First gaining traction during George Bush’s tenure at the White House, Pennsylvania’s Anti-Flag always made sure their voices were heard. Now with American Fall, the band’s 10th album, they find themselves back in a period where punk music has started to take serious significance to the kids living in modern America considering the political environment.
Coining someone as a “living legend” is usually way too mushy and corny to be true, but in the case of Gary Numan, it’s fact. With 22 studio albums under his belt — with 2017’s Savage (Songs from a Broken World) being his most recent — it’s quite difficult to deny his importance in music for the past three decades or so.
2007 saw the release of of Montreal’s Hissing Fauna, Are You the Destroyer?, their 7th studio album. While the band had a following since 1997’s Cherry Peel, Hissing Fauna got the band to sell out larger venues, sign on to more festivals, and be more generally in the radar of fans of music. The 12-track album was, like, really weird. It still is a weird album. But it’s as weird as it is good. It’s essentially a staple of 2000’s indie.
Muck Rack makes it simple to find people, tweets, or articles that mention any name, keyword, company, hashtag etc. We've compiled this guide to help you make the most of your search.
Selecting a term
Start searching tweets, articles from media outlets, articles mentioned in tweets, journalists'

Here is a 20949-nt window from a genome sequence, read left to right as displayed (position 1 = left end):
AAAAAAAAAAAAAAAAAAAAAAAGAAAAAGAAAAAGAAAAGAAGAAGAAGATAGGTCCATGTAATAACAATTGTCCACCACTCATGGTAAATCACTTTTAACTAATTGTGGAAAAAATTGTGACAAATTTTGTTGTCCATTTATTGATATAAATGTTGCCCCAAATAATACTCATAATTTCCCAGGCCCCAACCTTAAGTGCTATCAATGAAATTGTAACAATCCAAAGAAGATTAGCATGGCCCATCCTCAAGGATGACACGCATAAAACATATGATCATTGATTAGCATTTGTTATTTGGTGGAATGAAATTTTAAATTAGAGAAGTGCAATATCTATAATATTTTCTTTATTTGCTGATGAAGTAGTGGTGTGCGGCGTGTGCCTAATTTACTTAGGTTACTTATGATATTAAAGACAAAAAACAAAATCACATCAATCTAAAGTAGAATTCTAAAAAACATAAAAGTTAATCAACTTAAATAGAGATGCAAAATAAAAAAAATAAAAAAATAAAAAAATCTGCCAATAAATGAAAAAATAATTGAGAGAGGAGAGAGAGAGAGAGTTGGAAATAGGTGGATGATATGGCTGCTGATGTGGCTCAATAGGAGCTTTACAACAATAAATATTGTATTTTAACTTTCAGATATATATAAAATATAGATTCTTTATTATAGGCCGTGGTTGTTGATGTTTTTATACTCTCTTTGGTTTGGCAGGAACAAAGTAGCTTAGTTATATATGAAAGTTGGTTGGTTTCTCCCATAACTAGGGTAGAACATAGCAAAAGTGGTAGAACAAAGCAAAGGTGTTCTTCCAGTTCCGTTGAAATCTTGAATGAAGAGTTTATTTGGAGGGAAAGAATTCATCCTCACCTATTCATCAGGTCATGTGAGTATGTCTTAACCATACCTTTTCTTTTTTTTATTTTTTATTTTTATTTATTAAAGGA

names, titles and bios with some suggested searches:
Companies or Topics (e.g. iPhone, Microsoft)
Phrases (e.g. "cloud computing") — use quotes to keep the terms together
Twitter handles (e.g. @username) — returns those who have mentioned or replied to
Names (e.g. "David Pogue")
Hashtags (e.g. #sxsw, #london2012)
Bio details (e.g. vegan, Olympics, father)
Muck Rack's Advanced Search allows for many boolean operators.
Find results that mention multiple specified terms, use AND or
+. For example, ensure each result contains both Elon Musk and Mark Zuckerberg by
searching Musk AND Zuckerberg or Musk + Zuckerberg.
Use the operators OR or , to broaden your search when you'd like either of
multiple terms to appear in results. (This is the default behavior of our search when no operators
are used). For example, results will contain either cake or cookie by searching cake OR cookie or cake,cookie
Use NOT or - to subtract results from your search. For
example, searching Disney will yield results about the Walt Disney Company as well as Walt Disney
World Resort. To exclude mentions of Disney World, search for Disney -World or Disney
When using one of these operators with a phrase, enclose it in quotation marks. For example, you can
find results about smartphones excluding Apple's iPhone 4S by searching smartphone -"iPhone
Exact case matching or punctuation
If you're searching for a brand name or keyword that relies on specific punctuation marks or capitalization, you can
find results that match your exact query by adding matchcase: before the keyword you're searching for, like matchcase:E*TRADE .
Use parentheses to separate multiple
boolean phrases. For example, to find journalists talking about having fun in Disney World or
Disneyland, search for ("disney world" OR disneyland) AND fun.
An asterisk can be used to search for any variation of a root word truncated by the asterisk. For example, searching for admin* will return results for administrator, administration, administer, administered, etc.
A near operator is an AND operator where you can control the distance between the words. You can vary the distance the near operation uses by adding a forward slash and number (between 0-99) such as strawberries NEAR/10 "whipped cream", which means the strawberries must exist within 10 words of "whipped cream".